FIG. 6 is a table useful in explaining certain operating conditions of the FIG. 5 circuitry.

FIG. 7 is a simplified schematic block diagram showing other illustrative modifications of the logic module circuitry of a programmable logic device in accordance with the invention.

FIG. 8 is another diagram similar to FIG. 7 showing still other illustrative modifications of logic module circuitry in accordance with the invention.

FIG. 9 is still another diagram similar to FIGS. 7 and 8 showing still more illustrative modifications in accordance with the invention.

FIG. 10 is a logic diagram showing illustrative multiplier-accumulator logic in accordance with the invention.

FIG. 11 is a table of successive data values which is useful in explaining the operation of the logic shown in FIG. 10.

FIG. 12 is a simplified block diagram of an illustrative system employing a programmable logic device with improved multiplier circuitry in accordance with the invention.

DETAILED DESCRIPTION OF THE PREFERRED EMBODIMENTS

FIG. 1 shows how two four-digit binary numbers may be conventionally multiplied. From most-to least-significant, the four bits of multiplicand “a” are designated a3 through ao, and the four bits of multiplier “b” are designated b3 through b0. (It should be noted that it does not matter which number is designated “multiplicand” and which number is designated “multiplier,” because these two numbers can be reversed with absolutely no change in the result, as is true for any multiplication. Thus, for simplicity of terminology, both the multiplicand and the multiplier will sometimes be referred to herein as multipliers.) Similarly, from most- to least-significant, the eight bits of the product are designated p7 through p0.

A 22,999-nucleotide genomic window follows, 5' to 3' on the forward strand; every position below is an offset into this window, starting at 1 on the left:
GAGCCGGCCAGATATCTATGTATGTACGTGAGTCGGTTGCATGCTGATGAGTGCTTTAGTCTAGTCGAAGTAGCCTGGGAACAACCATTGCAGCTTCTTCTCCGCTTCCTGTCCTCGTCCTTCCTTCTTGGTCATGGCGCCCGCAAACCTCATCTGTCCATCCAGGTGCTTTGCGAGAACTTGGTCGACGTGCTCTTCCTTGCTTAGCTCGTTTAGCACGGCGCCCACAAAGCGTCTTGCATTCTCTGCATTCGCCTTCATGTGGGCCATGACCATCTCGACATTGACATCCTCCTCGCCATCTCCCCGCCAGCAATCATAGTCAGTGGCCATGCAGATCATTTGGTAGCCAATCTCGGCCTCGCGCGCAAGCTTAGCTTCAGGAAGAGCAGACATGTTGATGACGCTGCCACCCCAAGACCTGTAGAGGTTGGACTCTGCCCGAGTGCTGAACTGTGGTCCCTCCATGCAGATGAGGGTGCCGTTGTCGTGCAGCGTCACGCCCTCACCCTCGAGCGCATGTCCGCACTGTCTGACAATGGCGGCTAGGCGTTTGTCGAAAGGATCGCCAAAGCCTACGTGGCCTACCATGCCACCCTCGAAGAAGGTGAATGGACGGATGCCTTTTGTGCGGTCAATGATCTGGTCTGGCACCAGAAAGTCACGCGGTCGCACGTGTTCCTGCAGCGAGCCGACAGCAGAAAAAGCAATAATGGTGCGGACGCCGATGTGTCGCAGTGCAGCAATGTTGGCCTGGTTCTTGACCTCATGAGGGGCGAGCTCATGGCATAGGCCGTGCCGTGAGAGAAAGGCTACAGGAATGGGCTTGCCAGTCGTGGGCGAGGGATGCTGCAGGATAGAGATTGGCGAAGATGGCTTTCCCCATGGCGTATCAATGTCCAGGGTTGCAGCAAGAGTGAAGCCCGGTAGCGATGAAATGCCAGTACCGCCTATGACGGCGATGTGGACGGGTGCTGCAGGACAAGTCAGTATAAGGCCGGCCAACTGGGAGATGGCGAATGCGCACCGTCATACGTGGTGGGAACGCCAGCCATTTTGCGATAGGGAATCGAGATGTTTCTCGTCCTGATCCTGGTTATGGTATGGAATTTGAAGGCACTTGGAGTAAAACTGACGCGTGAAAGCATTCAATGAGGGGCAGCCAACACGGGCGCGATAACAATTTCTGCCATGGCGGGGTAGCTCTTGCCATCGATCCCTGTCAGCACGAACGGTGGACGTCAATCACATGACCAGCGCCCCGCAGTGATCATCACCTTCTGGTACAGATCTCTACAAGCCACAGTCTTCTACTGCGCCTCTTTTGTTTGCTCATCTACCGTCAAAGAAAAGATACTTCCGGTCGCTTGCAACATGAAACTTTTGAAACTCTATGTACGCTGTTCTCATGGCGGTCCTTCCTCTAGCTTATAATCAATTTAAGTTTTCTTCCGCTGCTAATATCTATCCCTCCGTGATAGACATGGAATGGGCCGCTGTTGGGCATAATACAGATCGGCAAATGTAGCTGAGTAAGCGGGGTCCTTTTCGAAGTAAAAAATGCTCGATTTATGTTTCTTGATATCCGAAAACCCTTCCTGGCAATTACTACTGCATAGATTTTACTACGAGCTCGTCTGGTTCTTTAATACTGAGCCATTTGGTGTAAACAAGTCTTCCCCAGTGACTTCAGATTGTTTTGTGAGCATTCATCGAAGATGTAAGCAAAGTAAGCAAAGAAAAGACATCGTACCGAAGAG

FIG. 1 shows that p0 is the logical AND (or product) of ao and bo formed by AND gate 20-0-0.

The next product bit p1 is the sum of the product of a1 and b0 and the product of a0 and b1. The product of a1 and b0 is formed by AND gate 20-1-0. The product of a0 and b1 is formed by AND gate 20-0-1. Full adder 30-0-0 adds the output signals of these two AND gates and produces sum out signal 32-0-0 and carry out signal 34-0-0. Sum out signal 32-0-0 is product bit p1 while carry out signal 34-0-0 is the carry in signal to full adder 30-1-1. (The carry in signal to full adder 30-0-0 is fixed at logic 0 as is shown at the upper right-hand corner of that component.)

AND gate 20-2-0 forms the product of a2 and b0. AND gate 20-1-1 forms the product of a1 and b1. Full adder 30-1-0 adds the output signals of these two AND gates to produce sum out signal 32-1-0 and carry out signal 34-1-0. Sum out signal 32-1-0 is applied to full adder 30-1-1, while carry out signal 34-1-0 is applied as a carry in signal to full adder 30-2-1. (Again, the carry in signal to full adder 30-1-0 is fixed at logic 0.) AND gate 20-0-2 forms the product of a0 and b2. Full adder 30-1-1 adds the sum out signal 32-1-0 from full adder 30-1-0, the carry out signal 34-0-0 from full adder 30-0-0, and the output signal of AND gate 20-0-2 to produce sum out signal 32-1-1 and carry out signal 34-1-1. Sum out signal 32-1-1 is product bit P2. Carry out signal 34-1-1 is the carry in signal to full adder 30-2-2.

The foregoing explanation of the three right-hand-most columns of FIG. 1 will suffice to make it apparent how the remainder of the logic shown in that FIG. operates.

The logic shown in FIG. 1 can be broken down into several types of elemental multiplication operations. One type of elemental operation is indicated representatively by the box X in FIG. 1. This type operation includes forming a product of two bits using an AND gate, and then adding the resulting product bit together with another addend and a carry in bit in a full adder in order to produce a sum out bit and a carry out bit. Another type of elemental multiplication operation is indicated representatively by the box Y in FIG. 1. This operation includes forming two product bits using two AND gates, and using a full adder to add those two product bits together with a carry in bit to produce a sum out bit and a carry out bit.